Joe Bernardi

Code

Everything's Made To Be Broken (Take Comfort In Your Friends)

Search for a song. Watch between two and five people cover it on YouTube at the same time. I originally created this a few years ago using a ton of jQuery, which was the style at the time. At some point, though, something changed with the YouTube API and it stopped working, so I rebuilt it using several newer technologies that Google will surely deprecate eventually.

DJ 3000

A Node.js-based Twitter bot based on a one-off Simpsons joke about how Congress are clowns and we're all being automated into oblivion. It polls the Guardian's news API for news regarding the United States government so it can call them clowns, plays CD's automatically via the Youtube API and a large list of "best Classic rock songs," and does weather.

WebSafe 2k16

A literary/graphic project exploring our memories of the pre-broadband Internet and related technologies. The project uses Lynda Weinman's Web Safe color palette as a field of reference constraining a large and heterogeneous archive of personal recollections: 216 authors wrote 216 words each, inspired by a specific color in the web safe range. Beginning 2/16/16, one piece was published daily.

Ramones Haiku Generator

Generate random haiku from the first three Ramones albums. It’s true that haiku don’t have to be in the traditional 5-7-5 format, but the Ramones have always appealed to my purist sensibilities, so syllable counting can be toggled on or off at the user’s leisure.

Writing

Feel Something Real: The Dogme 95-Inspired Battle For the Heart Of Live Action Role-Playing

A feature for HopesandFears about the school of Scandinavian Live-Action Role-Playing that revolves around an improvisatory, almost post-structural dedication to scene and mood, rather than the popular conception of nerds yelling the names of spells at each other.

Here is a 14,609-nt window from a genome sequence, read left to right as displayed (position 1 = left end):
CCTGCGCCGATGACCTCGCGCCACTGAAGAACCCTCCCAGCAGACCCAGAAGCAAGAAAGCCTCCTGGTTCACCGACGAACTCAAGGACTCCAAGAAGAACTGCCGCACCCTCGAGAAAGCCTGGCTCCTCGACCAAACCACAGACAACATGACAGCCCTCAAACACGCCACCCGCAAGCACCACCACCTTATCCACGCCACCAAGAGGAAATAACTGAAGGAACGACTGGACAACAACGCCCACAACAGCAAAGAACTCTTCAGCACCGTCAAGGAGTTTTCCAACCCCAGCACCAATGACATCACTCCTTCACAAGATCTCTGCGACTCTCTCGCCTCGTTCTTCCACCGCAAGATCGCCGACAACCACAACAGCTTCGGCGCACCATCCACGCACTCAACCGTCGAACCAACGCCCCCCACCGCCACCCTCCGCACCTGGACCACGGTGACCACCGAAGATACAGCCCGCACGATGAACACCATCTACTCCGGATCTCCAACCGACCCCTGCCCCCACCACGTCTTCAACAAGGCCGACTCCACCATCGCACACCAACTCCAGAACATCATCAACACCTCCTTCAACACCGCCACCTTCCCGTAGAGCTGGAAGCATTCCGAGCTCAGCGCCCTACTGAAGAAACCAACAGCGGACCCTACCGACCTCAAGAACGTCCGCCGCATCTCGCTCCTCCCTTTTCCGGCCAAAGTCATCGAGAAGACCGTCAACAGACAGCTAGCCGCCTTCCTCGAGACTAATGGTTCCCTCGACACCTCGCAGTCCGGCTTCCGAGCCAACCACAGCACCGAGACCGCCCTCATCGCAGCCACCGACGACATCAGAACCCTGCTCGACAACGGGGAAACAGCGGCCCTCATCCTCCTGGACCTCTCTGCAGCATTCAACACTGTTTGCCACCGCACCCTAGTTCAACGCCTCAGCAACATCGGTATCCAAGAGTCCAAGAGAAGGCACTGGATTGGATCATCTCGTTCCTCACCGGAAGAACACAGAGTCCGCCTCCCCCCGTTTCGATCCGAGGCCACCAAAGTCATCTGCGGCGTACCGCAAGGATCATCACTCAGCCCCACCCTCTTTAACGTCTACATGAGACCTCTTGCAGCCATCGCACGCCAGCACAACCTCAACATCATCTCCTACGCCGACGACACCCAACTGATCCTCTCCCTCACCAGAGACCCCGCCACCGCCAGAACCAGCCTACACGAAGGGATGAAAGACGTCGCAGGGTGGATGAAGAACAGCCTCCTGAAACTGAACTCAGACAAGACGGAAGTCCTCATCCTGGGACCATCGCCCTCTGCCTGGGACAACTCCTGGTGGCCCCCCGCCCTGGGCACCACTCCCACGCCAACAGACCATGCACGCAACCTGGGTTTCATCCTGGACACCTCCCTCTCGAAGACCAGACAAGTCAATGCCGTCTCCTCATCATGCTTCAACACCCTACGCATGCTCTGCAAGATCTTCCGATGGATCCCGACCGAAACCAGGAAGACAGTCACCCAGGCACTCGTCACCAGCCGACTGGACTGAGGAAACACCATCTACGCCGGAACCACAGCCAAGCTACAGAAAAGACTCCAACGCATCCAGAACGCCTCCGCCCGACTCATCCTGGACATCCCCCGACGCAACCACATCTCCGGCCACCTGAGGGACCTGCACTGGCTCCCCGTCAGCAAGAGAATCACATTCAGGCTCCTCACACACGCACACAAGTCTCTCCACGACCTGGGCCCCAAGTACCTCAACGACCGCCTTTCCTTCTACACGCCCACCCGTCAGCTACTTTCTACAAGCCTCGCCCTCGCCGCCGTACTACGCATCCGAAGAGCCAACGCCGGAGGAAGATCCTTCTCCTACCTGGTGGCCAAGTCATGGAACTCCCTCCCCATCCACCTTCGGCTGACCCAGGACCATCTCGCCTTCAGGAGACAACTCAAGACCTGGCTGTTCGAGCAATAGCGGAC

Why I Keep Playing this “Boring” Simulator Game

A feature for HopesandFears about games that simulate real-life tedium (farming a field, driving a long-haul truck) with strangely high fidelity. What might we get out of this tedium? Why do people find these games so compelling?

Michael Jordan Saves the World: Chaos In the Windy City

A feature originally written for The Classical about Chaos In the Windy City, a mostly-forgotten Super Nintendo game starring Michael Jordan in which he runs through haunted houses, gets injured by giant anthropomorphic whistles, and gets electrocuted a lot, but doesn't play any actual basketball. It's weird that one of the most dominant athletes of all time stars in a video game where he can fall into a pit of acid and die, basically.

Choose Your Own Adventure-Maker: Twine and the Art of Personal Games

A feature for Motherboard.tv about the scene surrounding Twine, an easy-to-use program that has been helping people create strange, cool, often-highly personal hypertext games.

Hey Hey: Head and The Monkees' Attempt to Get Cool

An essay about Head, the extremely bizarre, Jack Nicholson-penned film starring The Monkees, for Bright Wall Dark Room. The film portrays the band at what was then a strange pop-cultural crossroads: Teenybopper darlings willing to sacrifice their careers for a shot at what they saw as real artistic credibility.

Alpaca: Evolution Review

A review of the iOS game Alpaca Evolution for Paste Magazine. Alpaca Evolution is free, and it is barely a game, but it is really repetitive and gross. In my review, I used that weird combination of qualities as a springboard to talk about the way games exploit humans' hard-wired relationship to toil.

Dwellings

A few years ago, I was asked to participate in a reading in Boston. The theme of the reading was “Dwellings,” so I wrote a short personal essay about each of the three cities I’ve lived in: Bristol, Connecticut, Boston, Massachusetts, and New York City.